A Turner Broadcasting executive in Los Angeles told me in July that TBS wanted Jerry Seinfeld to know that it was willing to pick up the series if NBC passed. Turner, of course, is now owned by Time Warner, which also owns the production company that produces "Seinfeld."

The tentative plan was for TBS to carry "Seinfeld" in its regular 9 p.m. Thursday time slot and at least one other evening during the week. TBS didn't expect the series to get the same rating as the show receives on NBC because it expected NBC to move a quality show like "Frasier" opposite "Seinfeld."

Even though series star Jerry Seinfeld eventually stayed loyal to NBC, the idea that a Turner network could steal a quality first-run program from a network has to be awfully frightening to the big boys.

Cable networks have an advantage over the networks because they can carry expensive series and movies like "Dumb and Dumber" and "The Shawshank Redemption" several times a month to maximize revenue. The cable networks have two revenue streams -- selling advertising time and getting subscription fees from cable operators -- that give them an advantage over the networks.

Channel 7 "Eye"-team reporter Steve Brown resigned Wednesday. The announcement came two days after the station ran a clarification about an earlier Brown story. The station said the Brown story incorrectly stated that Deputy Assembly Speaker Arthur Eve endorsed Mayor Masiello in the Democratic primary and that candidate James Pitts was referring to Eve in his primary night comments about "Uncle Toms" who didn't help his campaign. The station added that Pitts later told Channel 7 he wasn't referring to Eve.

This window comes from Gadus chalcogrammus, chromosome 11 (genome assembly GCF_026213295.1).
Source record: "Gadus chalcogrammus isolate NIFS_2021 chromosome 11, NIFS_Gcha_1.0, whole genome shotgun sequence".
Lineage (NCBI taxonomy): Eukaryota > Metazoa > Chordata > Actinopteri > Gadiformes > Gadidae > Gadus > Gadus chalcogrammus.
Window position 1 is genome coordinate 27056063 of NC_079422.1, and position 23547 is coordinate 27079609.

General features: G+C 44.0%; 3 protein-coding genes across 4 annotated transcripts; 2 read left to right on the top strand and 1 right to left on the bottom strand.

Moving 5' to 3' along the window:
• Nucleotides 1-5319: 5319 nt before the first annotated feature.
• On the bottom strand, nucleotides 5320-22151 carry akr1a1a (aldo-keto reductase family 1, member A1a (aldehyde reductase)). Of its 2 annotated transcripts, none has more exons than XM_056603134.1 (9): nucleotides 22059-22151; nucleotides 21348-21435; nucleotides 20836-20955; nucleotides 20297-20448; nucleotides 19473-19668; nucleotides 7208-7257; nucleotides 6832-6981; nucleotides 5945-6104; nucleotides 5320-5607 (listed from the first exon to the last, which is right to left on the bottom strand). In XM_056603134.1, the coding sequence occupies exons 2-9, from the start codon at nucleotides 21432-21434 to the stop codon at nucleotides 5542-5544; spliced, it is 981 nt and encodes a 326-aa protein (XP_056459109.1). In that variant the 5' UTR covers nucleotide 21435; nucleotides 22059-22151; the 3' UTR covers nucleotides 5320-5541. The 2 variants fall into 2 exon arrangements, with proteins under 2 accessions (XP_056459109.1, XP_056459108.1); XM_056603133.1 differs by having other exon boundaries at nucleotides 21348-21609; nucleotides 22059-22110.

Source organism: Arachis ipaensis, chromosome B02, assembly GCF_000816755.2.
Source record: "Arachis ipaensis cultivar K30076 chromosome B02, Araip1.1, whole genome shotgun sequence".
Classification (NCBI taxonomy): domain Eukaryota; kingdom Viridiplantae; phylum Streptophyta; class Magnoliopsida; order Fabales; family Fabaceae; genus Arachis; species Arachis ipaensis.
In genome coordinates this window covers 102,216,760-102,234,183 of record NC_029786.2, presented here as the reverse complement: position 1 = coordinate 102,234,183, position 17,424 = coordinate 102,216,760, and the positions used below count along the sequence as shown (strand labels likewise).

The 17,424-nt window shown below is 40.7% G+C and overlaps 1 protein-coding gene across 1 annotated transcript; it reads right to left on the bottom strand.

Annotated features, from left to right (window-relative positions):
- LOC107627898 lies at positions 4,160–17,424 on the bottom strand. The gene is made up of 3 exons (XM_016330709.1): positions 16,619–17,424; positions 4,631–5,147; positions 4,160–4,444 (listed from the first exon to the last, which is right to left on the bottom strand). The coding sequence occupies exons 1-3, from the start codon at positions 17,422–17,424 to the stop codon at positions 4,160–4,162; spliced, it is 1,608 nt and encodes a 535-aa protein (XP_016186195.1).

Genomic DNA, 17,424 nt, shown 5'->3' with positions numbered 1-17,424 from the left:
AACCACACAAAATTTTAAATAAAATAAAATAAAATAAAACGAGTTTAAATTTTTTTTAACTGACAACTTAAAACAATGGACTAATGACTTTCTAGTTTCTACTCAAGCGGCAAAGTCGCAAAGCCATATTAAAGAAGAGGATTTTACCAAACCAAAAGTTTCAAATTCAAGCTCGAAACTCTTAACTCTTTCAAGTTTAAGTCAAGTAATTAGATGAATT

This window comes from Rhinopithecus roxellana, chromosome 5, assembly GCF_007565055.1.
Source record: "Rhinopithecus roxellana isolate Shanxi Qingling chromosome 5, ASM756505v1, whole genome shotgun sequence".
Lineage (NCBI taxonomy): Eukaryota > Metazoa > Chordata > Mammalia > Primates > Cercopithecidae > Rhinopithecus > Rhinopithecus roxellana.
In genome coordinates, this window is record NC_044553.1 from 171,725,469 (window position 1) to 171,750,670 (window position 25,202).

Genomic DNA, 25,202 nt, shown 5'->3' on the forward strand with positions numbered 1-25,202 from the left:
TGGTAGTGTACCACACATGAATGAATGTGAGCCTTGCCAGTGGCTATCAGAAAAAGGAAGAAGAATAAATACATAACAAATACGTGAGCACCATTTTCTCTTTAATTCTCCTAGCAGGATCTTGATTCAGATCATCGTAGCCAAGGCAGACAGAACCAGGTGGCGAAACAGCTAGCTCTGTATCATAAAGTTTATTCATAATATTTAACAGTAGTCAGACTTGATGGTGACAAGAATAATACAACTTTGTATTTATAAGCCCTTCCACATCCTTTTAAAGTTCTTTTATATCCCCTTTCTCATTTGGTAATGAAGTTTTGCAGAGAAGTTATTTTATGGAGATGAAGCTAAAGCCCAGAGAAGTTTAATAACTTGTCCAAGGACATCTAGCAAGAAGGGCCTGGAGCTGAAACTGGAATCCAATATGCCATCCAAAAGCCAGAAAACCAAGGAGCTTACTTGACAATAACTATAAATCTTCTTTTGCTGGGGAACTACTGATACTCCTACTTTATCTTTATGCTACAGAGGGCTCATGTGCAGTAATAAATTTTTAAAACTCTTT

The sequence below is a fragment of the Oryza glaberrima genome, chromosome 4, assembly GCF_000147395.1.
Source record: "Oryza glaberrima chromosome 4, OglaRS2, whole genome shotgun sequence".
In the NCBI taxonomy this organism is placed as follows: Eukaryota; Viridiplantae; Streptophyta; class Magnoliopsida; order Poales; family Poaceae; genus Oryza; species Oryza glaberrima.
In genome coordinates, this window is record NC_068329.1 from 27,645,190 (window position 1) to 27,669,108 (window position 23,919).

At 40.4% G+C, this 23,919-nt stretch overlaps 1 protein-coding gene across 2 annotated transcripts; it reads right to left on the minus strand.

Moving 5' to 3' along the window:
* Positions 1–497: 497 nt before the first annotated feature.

Brown, 36, who joined Channel 7 from Channel 2 more than three years ago, said the decision to leave was a mutual one and that he has been thinking increasingly about his career goals.

"Sometimes an employe and employer don't fit," said Brown. "This is one of the cases."

Inquiring minds want to know? Who is Lisa Scott, who this week became Sue Serio's permanent replacement as the co-host of "Wake Up!" with Ray Collins. News Director Chris Musial said Scott is a graduate of Iroquois High School and Canisius College who was hired from Rochester's Channel 8.